"CMT Loaded": Taking
Aim at Artists and Labels Seeking An Alternative Music Venue
2007 CMA Close Up News Service
Lewis Bogach wants to
create water cooler moments.
As the Vice President
of Programming and Production at CMT and the chief of its recently-launched
broadband channel video initiative, CMT Loaded, Bogach observed
that linear channels (a.k.a. cable or network television) offer
finite programming opportunities, a boundary Bogach and others working
with online content don't have.
"It's an infinite
medium," Bogach said of the Internet, particularly as he views
it in regard to what he and his team can offer CMT fans. "To
me, it's the Wild West, it's open, it's freedom," Bogach said.
"You're finding stuff there that you can't get anywhere else
and it sparks people to go seek it out. Linear channels really don't
do that anymore. The water cooler moments are all now happening
online. Things that don't quite fit on the linear channels are things
that fit on the Internet."
For CMT viewers, that
means a plethora of behind-the-scenes footage, outtakes and programming
that may have ended up on the proverbial editing room floor.
When Jeff Foxworthy's
new series premiered on CMT in September, producers had hours of
rehearsal footage, which typically would have found its way into
a tape vault. Now, Bogach said, the rehearsals can be found at Loaded,
so viewers who love "Foxworthy" can see what happened
before the finished show.
The same has happened
for an episode of "Greatest Moments" featuring Dolly Parton.
Producers shot hours of the icon, but were restricted to less than
an hour of the actual interview for its on air episode.
"We shot this awesome
interview with Dolly Parton. She's a great storyteller; she's riveting,"
Bogach said. "Now when you go to Loaded every week, it's just
Dolly Parton telling stories."
At its debut, Loaded's
primary focus, CMT executives said, is to work in cooperation with
its linear channel counterpart.
"It's a companion
to CMT and also something separate," said Paul Burch, CMT Producer.
"The production for (CMT programming) is really high. We can't
fit all that we want into a show. The linear channel demands you
have a beginning, middle and end and have to make room for commercials.
On Loaded, we may have some deleted scenes that we didn't have room
for on the linear channel and now we have a place to put it. It's
also a way to reach out to an audience that isn't watching TV."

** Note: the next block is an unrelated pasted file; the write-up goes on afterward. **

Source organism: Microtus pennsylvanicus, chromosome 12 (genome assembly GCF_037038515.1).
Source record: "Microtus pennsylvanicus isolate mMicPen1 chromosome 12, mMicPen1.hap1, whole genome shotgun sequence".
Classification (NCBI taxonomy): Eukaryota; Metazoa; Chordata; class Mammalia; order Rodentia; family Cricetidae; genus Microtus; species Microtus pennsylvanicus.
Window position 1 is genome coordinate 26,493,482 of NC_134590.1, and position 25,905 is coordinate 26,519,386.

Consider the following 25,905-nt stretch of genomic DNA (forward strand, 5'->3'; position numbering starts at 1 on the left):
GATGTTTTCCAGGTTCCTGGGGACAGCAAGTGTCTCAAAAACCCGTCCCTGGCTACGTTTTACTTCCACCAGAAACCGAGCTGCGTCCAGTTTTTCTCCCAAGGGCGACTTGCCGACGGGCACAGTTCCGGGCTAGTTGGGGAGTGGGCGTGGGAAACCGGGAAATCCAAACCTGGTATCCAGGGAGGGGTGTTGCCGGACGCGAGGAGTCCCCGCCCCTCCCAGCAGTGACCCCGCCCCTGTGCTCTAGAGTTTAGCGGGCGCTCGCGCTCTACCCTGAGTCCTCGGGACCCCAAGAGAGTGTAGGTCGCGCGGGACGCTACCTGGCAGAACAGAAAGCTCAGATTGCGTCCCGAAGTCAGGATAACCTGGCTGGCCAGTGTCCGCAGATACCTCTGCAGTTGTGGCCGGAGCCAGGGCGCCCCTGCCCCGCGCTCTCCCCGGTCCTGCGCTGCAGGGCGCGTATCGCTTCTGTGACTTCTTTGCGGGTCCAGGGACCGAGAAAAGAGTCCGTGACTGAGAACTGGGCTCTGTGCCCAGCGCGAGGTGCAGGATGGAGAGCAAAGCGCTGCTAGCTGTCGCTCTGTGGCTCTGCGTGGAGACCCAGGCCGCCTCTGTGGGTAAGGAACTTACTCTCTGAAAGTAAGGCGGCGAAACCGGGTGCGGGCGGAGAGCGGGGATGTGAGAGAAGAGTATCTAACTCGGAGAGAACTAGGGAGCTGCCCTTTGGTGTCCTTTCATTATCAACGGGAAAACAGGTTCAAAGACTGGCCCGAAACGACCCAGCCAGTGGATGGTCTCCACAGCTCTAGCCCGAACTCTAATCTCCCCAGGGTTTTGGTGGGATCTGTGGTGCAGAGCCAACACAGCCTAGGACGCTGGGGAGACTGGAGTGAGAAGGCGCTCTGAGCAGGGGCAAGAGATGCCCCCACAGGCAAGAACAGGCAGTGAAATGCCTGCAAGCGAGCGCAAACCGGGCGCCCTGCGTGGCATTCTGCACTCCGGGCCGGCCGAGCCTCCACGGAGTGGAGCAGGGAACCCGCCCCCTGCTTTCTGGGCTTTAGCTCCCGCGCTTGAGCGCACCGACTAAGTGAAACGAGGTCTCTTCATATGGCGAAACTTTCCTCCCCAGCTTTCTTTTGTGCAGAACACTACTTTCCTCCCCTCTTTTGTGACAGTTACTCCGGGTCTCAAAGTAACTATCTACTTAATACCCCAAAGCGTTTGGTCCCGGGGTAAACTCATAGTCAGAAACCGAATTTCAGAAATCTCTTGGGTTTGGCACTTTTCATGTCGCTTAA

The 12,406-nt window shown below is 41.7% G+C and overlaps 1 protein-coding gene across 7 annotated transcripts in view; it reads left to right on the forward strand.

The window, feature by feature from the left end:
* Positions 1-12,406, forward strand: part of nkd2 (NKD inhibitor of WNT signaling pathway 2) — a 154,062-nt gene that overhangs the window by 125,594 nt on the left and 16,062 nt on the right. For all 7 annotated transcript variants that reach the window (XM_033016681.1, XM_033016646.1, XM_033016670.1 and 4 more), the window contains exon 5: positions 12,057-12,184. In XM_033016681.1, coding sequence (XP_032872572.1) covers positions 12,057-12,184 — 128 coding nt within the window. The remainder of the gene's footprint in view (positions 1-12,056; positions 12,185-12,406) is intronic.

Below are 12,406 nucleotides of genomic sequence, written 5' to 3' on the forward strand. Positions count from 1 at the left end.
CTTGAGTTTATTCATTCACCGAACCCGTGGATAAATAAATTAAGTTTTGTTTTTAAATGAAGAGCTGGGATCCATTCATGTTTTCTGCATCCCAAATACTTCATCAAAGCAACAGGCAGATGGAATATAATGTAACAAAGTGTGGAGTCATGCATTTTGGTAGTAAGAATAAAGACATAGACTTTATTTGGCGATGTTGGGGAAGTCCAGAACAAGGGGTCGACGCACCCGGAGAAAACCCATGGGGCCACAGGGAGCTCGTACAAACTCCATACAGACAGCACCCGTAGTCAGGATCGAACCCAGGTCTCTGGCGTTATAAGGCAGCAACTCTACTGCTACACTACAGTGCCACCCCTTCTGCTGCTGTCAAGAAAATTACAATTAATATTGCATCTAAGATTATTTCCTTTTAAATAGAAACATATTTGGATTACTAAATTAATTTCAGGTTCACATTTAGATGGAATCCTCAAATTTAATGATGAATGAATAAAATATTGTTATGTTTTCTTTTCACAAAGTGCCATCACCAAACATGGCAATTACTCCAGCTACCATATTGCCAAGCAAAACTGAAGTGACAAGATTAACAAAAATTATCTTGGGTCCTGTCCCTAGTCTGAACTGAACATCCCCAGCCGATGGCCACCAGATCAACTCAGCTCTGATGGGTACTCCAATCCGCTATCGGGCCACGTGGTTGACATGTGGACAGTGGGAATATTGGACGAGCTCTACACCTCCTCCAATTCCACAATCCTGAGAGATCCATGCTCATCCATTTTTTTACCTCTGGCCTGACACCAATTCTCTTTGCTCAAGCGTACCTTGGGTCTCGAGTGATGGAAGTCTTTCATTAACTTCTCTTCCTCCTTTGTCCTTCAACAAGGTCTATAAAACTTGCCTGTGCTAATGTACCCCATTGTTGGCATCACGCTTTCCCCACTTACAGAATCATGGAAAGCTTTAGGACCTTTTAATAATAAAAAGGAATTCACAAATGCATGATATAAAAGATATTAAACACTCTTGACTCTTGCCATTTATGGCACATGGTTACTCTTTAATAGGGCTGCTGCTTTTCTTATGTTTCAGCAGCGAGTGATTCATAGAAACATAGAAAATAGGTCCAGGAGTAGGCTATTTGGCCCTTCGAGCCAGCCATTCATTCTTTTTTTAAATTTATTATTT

But that's just the beginning.
"In order for Loaded
to be successful, it's got to bust out on its own," Bogach
That's where Burch comes
in. The veteran musician and producer is charged with programming
the "Wide Open Country" portion of Loaded, a section of
the Web site devoted to music just off the beaten path of commercialism.
"My job is to make
a place for videos that may not make it on the linear channel but
also give a place for acts that are critically acclaimed and have
a fan base but may not sell tons of records," Burch said. "In
a sense, these are musicians' musicians. These are the artists who
never intend to quit. They make videos and make films of recording
sessions. It's probably what MTV would have attempted to do 20 years
ago, but the technology didn't really exist."
Alt Country artists,
including Bruce Robison and Holly Williams are frequently featured
on "Wide Open Country," but viewers also can find legends
Bob Dylan, Kris Kristofferson and others programmed on the site.
"This is a new avenue
and it's very open," Burch said. "There's this great wealth
of material and it's never had an outlet before. I love to put up
something that's a conventional video and really well done but also
something that's really homemade. They all seem to fit equally on
the screen. I'm trying to mix new artists with the well established."
The original programming
is beginning to find its way to Burch and others, as artists and
labels, particularly independents, send digital clips in for consideration.
The desire, CMT executives
said, is to receive programming from as many folks in the music
business as possible.
Bogach has issued an
invitation - or perhaps a challenge - to artists, record labels
and managers to make and send in whatever original programming they
want. The artists have the footage, he said.
"I know Sugarland
. they have a camera on the bus," Bogach said. "They all
have someone in their camp playing around in this medium. But right
now, it's staying on their cameras and staying on their lap top.
You have a forum for that now on your terms. Unless it's completely
raunchy or totally negative, why wouldn't we put it on? Get out
there and show us who you are.
"Can we feature
them all on Loaded, every single one? Yes, we can," Bogach
said. "There's absolutely a seat on the bus."
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